These were people who were not afraid to fight for justice. And for that, they’re often erased from history or written off as “troublemakers” that made everyone else look bad. Even among Japanese-Americans, there is a stigma associated with Tule Lake and those incarcerated there. Post-incarceration, Tule Lake survivors were discriminated against because the government painted them as disloyal. At the pilgrimage, we learned how effective the government’s propaganda was in dividing our community, to the point where we turned on each other and forgot who we were really fighting against.
Understanding the truth about Tule Lake was a breakthrough for me. I was stunned as I realized that my community, always labeled as silent, passive, and obedient, was not silent after all. And my passion to fight injustice and oppression is not so uncharacteristic, after all. My own grandfather, my jiichan, was incarcerated at Tule Lake. We still don’t know all of what he went through and the extent to which he suffered in this hellish camp, but he was a fighter. It’s in my blood.
When you think of Japanese-Americans, resistance is not in the dominant narrative. At the pilgrimage, we talked a great deal about redefining and reclaiming this narrative to include the survivors of Tule Lake. It is about time everyone knew our history of speaking up, for our struggle, though not identical, has parallels with many others. Mass incarceration of Black and Brown folks within the prison industrial complex, the detention and separation of families at the border, the xenophobia-fueled Muslim ban, and the threat of a Muslim registry are just a few examples of issues of captivity, exclusion, and loss that we can relate to. And at the final event of the pilgrimage, Native folks from the Modoc tribe, who the land that we were on originally belonged to, reminded us in a striking gesture of solidarity that we had a shared history as well. Our history would be meaningless if we did not take it and fight side-by-side with others who now suffered.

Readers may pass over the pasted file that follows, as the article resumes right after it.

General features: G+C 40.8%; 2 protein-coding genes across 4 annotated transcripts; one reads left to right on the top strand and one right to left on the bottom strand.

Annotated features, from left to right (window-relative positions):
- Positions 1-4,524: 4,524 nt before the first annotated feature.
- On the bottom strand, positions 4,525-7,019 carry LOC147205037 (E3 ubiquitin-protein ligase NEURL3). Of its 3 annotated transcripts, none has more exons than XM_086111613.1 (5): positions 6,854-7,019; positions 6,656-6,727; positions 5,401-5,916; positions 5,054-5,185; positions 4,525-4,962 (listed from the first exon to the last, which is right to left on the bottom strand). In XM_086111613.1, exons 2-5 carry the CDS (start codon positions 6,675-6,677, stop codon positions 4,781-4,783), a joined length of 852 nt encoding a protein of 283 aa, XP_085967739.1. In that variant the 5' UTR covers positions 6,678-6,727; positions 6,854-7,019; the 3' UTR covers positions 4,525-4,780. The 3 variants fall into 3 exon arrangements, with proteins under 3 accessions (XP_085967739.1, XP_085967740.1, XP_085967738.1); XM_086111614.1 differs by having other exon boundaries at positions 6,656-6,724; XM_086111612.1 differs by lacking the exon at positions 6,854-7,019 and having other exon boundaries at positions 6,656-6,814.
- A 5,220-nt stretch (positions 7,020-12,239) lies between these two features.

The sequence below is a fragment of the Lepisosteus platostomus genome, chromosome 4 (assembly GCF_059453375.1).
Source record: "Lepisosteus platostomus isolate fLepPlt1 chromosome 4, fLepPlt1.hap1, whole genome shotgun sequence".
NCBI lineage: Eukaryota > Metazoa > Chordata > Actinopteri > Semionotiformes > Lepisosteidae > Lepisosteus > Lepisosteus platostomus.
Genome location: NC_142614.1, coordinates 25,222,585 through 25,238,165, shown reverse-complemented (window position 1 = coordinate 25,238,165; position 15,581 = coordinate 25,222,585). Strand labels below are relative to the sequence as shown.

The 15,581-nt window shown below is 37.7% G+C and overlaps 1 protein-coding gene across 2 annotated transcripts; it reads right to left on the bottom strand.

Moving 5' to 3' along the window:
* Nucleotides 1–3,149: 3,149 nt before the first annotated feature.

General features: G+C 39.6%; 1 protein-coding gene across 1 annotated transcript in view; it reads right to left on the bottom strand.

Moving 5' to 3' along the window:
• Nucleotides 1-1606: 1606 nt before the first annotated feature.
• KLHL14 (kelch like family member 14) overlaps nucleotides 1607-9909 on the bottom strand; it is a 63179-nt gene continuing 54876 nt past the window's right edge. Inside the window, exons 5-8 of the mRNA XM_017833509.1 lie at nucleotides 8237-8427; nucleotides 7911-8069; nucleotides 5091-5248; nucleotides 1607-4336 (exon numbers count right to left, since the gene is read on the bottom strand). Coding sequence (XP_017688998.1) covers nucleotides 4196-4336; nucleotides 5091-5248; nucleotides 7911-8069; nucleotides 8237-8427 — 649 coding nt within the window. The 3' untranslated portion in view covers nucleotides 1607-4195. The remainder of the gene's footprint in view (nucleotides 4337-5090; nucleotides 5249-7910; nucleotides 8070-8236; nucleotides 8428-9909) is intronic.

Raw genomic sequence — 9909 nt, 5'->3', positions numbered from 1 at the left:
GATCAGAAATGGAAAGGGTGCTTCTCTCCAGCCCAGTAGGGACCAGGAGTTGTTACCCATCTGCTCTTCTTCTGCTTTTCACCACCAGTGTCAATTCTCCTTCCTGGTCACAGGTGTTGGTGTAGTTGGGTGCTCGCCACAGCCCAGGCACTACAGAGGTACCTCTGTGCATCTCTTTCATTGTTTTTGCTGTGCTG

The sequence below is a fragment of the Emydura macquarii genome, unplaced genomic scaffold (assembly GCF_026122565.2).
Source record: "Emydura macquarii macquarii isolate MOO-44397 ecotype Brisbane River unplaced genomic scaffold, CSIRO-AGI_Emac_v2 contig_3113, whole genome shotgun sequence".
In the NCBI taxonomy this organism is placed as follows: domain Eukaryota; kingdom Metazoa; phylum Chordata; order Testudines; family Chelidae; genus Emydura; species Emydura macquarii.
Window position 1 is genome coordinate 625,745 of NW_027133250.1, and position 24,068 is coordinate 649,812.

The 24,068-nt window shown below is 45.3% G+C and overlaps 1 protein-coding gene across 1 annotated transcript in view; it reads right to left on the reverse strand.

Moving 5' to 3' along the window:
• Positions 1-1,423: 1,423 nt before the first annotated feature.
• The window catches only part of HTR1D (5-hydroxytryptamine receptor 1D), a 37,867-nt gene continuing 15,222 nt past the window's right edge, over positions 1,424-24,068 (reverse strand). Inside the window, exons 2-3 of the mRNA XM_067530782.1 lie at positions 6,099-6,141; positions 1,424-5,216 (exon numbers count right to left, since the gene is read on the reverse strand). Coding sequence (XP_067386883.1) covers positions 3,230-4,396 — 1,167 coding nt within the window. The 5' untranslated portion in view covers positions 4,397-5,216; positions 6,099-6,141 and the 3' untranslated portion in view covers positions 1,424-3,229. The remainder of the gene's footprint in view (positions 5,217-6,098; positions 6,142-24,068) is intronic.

So this is a call to action of the utmost urgency. Japanese-Americans, we need to step up and be so loud they can’t ignore us. Don’t let anyone convince you we ever went down without a fight, because contrary to everything we’ve been told in the US, we never, ever did. I believe we possess this intergenerational fire, carried through generations, that can be channeled into action to support those who are suffering. Like a master manipulator, the government uses the same propaganda with the same messages over and over to justify discrimination and oppression and we must do more to disrupt it.
If you’re not Japanese-American, take the time to learn our history. Extend your knowledge far beyond the brief, whitewashed blurb in your high school history textbook. Read books and watch documentaries like Resistance at Tule Lake, follow the work of Japanese-American activists and the message of #NeverAgain & #NeverAgainIsNow, attend a pilgrimage, etc., and I think you will realize that our story is far more complex than you were initially taught. Tell all who will listen about what you learned, and help us change our narrative.